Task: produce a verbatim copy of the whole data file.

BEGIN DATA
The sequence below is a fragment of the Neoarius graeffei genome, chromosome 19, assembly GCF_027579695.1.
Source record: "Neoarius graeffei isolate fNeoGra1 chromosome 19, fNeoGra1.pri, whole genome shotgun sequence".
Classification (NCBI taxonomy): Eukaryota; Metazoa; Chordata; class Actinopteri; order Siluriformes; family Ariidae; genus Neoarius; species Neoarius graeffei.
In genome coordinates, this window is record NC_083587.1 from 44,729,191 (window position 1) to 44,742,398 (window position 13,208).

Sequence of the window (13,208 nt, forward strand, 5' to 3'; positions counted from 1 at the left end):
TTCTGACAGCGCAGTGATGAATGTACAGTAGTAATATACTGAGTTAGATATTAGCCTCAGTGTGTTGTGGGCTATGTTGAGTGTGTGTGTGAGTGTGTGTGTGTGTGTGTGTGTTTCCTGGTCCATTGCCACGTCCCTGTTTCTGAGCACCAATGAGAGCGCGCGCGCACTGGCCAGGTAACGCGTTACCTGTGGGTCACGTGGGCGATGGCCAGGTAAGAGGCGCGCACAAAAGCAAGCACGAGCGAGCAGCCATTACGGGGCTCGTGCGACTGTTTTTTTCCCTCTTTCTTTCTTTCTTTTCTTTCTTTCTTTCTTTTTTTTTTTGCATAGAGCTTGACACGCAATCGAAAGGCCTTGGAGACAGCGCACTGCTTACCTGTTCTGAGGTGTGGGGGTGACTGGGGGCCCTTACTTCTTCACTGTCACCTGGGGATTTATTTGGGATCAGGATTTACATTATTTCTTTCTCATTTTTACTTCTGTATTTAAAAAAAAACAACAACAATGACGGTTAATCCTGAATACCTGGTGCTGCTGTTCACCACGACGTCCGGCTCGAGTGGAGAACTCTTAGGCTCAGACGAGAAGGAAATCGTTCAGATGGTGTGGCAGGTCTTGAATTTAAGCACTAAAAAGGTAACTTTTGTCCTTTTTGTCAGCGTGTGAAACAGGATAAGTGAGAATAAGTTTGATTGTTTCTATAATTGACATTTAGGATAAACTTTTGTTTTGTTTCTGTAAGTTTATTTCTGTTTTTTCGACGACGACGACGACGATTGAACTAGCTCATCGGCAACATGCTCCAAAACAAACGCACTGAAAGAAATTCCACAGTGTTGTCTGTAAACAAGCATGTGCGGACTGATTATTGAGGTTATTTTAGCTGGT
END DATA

The sequence below is a fragment of the Neoarius graeffei genome, chromosome 19, assembly GCF_027579695.1.
Source record: "Neoarius graeffei isolate fNeoGra1 chromosome 19, fNeoGra1.pri, whole genome shotgun sequence".
Classification (NCBI taxonomy): Eukaryota; Metazoa; Chordata; class Actinopteri; order Siluriformes; family Ariidae; genus Neoarius; species Neoarius graeffei.
In genome coordinates, this window is record NC_083587.1 from 44,729,191 (window position 1) to 44,742,398 (window position 13,208).

Sequence of the window (13,208 nt, forward strand, 5' to 3'; positions counted from 1 at the left end):
TTCTGACAGCGCAGTGATGAATGTACAGTAGTAATATACTGAGTTAGATATTAGCCTCAGTGTGTTGTGGGCTATGTTGAGTGTGTGTGTGAGTGTGTGTGTGTGTGTGTGTGTTTCCTGGTCCATTGCCACGTCCCTGTTTCTGAGCACCAATGAGAGCGCGCGCGCACTGGCCAGGTAACGCGTTACCTGTGGGTCACGTGGGCGATGGCCAGGTAAGAGGCGCGCACAAAAGCAAGCACGAGCGAGCAGCCATTACGGGGCTCGTGCGACTGTTTTTTTCCCTCTTTCTTTCTTTCTTTTCTTTCTTTCTTTCTTTTTTTTTTTGCATAGAGCTTGACACGCAATCGAAAGGCCTTGGAGACAGCGCACTGCTTACCTGTTCTGAGGTGTGGGGGTGACTGGGGGCCCTTACTTCTTCACTGTCACCTGGGGATTTATTTGGGATCAGGATTTACATTATTTCTTTCTCATTTTTACTTCTGTATTTAAAAAAAAACAACAACAATGACGGTTAATCCTGAATACCTGGTGCTGCTGTTCACCACGACGTCCGGCTCGAGTGGAGAACTCTTAGGCTCAGACGAGAAGGAAATCGTTCAGATGGTGTGGCAGGTCTTGAATTTAAGCACTAAAAAGGTAACTTTTGTCCTTTTTGTCAGCGTGTGAAACAGGATAAGTGAGAATAAGTTTGATTGTTTCTATAATTGACATTTAGGATAAACTTTTGTTTTGTTTCTGTAAGTTTATTTCTGTTTTTTCGACGACGACGACGACGATTGAACTAGCTCATCGGCAACATGCTCCAAAACAAACGCACTGAAAGAAATTCCACAGTGTTGTCTGTAAACAAGCATGTGCGGACTGATTATTGAGGTTATTTTAGCTGGT